After a long run like City2Surf, we have often pushed ourselves to our maximum fitness levels, and can sometimes want to take a break from running altogether for a period of time afterwards.
While taking a break after a big run can seem like you’re giving yourself a well-deserved rest, often it’s best to maintain some momentum and routine, to ensure that you stay fit and healthy post-race. Follow our simple post-race plan to ensure that you rest, recover and regain your momentum properly.
Week one: rest
For the first week after a big run, it’s best to give your body a chance to fully recover by resting and not running long distances. Another important part of recovering is to give your mind a break from the focus of training, so when your body is ready to train again, you’ll have the mental energy you need too.
It’s important to keep your body hydrated with plenty of water after any long period of exercise, so ensure you’re topping up on fluids throughout the day.
Week two: recover
Once you get past the soreness and stiffness of the first week, continue to keep your running mileage low, as recovery is still your main priority. This is a good time to mix up your running routine with cross training exercises, such as swimming or short bike rides, so that you stay active while allowing your energy levels to return to normal.
On your running days, try to stay on surfaces that lessen the pounding on your tired legs. Alongside this, try to keep your runs short and at a low to medium intensity, as your body still needs to fully recover (and there will be lots of time for hard training later).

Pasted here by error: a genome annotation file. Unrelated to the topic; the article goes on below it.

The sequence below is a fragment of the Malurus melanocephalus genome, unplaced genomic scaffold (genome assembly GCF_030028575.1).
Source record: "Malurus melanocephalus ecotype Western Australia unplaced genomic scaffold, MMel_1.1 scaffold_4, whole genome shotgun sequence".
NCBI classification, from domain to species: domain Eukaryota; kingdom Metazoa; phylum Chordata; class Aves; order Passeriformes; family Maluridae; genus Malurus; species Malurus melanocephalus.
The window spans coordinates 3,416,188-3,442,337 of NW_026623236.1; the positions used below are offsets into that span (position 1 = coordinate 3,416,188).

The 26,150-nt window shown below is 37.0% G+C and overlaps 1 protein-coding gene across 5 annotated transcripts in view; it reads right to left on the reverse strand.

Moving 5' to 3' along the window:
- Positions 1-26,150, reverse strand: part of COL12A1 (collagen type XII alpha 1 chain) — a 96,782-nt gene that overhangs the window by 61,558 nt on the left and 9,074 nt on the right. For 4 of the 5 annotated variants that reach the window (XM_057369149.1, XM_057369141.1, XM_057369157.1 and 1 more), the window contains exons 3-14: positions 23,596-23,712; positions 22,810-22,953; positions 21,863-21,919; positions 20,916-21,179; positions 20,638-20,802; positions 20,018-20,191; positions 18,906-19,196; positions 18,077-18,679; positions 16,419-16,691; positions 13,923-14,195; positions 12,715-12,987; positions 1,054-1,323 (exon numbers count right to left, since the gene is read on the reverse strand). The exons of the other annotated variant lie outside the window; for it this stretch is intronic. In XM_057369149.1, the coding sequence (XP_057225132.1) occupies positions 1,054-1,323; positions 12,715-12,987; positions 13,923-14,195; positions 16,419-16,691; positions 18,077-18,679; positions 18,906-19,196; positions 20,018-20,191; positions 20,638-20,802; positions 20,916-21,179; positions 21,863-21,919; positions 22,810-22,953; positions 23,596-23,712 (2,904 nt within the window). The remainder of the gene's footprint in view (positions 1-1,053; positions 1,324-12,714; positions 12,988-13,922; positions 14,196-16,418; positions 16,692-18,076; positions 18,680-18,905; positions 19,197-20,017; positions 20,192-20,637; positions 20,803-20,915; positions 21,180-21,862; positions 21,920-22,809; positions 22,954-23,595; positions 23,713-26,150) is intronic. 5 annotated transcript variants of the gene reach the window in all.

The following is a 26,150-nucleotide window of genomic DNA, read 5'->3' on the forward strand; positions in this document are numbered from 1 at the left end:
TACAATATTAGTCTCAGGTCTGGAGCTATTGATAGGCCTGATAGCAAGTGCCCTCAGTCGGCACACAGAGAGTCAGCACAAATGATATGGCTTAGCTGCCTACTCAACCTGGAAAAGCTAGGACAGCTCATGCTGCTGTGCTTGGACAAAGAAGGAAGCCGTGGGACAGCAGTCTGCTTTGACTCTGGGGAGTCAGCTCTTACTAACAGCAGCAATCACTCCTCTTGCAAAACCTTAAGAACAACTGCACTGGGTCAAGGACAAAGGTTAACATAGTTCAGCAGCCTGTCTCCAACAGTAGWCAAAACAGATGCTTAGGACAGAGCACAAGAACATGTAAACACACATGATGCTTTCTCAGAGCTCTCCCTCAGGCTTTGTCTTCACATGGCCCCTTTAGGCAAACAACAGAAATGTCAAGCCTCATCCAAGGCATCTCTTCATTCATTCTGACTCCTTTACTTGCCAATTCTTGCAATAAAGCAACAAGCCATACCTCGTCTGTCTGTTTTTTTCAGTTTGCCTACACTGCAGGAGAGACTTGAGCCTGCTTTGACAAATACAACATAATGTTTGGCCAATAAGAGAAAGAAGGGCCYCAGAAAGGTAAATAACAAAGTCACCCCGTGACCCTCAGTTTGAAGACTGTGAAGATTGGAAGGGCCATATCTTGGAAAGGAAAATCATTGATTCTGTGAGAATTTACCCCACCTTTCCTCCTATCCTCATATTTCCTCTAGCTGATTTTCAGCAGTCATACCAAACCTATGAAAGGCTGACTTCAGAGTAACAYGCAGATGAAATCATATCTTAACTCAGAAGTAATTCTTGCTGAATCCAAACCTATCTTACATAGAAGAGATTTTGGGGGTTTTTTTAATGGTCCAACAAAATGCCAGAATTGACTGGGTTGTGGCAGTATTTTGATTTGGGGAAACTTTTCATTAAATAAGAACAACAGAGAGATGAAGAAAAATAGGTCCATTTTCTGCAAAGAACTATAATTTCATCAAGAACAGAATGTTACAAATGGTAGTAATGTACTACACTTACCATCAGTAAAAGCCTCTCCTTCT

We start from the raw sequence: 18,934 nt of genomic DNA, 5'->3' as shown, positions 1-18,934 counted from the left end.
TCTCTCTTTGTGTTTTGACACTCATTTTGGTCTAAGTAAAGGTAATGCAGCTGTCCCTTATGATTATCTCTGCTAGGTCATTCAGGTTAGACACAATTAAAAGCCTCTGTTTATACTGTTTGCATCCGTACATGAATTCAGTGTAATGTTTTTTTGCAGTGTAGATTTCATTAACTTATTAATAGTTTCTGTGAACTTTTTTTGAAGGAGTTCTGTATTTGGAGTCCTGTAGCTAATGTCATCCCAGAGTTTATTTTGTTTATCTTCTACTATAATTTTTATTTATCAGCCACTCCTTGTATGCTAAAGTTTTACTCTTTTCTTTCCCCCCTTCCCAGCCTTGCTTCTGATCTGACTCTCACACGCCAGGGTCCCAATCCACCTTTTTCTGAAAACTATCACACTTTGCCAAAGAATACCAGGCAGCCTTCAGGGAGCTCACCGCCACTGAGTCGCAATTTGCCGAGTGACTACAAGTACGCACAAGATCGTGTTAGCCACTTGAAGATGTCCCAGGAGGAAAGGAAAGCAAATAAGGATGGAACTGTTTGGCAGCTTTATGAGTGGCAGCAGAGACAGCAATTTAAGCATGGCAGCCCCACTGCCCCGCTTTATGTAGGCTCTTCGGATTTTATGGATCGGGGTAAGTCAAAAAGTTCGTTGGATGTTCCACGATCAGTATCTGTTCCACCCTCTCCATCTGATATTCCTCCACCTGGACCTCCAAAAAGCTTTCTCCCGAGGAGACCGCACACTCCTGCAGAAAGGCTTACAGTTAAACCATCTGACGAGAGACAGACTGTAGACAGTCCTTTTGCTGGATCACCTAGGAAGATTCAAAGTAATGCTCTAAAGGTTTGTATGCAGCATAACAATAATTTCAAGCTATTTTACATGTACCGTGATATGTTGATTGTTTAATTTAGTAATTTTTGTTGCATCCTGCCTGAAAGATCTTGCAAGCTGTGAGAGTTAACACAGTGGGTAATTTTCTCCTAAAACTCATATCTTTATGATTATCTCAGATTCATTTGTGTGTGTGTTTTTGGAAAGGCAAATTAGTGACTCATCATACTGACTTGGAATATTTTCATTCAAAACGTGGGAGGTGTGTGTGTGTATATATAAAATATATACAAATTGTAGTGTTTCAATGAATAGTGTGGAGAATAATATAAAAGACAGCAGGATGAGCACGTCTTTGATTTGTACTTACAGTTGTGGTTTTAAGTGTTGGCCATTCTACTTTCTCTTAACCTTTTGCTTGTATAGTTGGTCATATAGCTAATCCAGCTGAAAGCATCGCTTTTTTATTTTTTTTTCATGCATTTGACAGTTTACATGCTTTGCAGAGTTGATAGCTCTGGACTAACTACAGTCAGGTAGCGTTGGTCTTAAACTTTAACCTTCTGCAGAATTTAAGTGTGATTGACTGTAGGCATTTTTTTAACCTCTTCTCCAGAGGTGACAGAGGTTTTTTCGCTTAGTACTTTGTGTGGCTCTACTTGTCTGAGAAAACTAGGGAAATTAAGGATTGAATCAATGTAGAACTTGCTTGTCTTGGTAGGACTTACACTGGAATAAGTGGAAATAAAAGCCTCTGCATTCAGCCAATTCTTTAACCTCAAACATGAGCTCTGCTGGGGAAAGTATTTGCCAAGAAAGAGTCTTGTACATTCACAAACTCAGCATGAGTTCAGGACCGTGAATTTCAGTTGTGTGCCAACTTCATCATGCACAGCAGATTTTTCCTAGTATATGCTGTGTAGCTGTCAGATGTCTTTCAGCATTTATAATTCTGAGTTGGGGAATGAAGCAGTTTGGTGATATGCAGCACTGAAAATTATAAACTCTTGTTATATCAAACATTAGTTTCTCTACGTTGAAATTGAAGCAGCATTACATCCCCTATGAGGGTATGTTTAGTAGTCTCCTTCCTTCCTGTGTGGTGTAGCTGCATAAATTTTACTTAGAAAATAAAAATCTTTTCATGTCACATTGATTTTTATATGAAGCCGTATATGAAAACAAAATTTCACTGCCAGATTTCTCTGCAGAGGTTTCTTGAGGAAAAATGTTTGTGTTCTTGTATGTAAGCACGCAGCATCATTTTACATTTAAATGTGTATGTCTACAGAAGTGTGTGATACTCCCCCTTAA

In the first two weeks after any long race, it is best to get the recommended eight hours sleep a night, to speed up your recovery and allow your body to fully rest and recuperate.
Week three: regain momentum
Once you feel recovered, you may want to start your normal running routine again. During this time, to get a little speed back into your legs, it is best to start with a few strides, to warm your muscles back up.
Start your strides at an easy pace, then accelerate to 80% of your peak running speed for the next segment and stay on this comfortable pace. If you’re feeling good, you can accelerate again for the next 15 metres up to a 95% pace. As you get back into your running routine, these strides will help you to regain your fast-running form that might have deteriorated a bit during all those months of marathon training.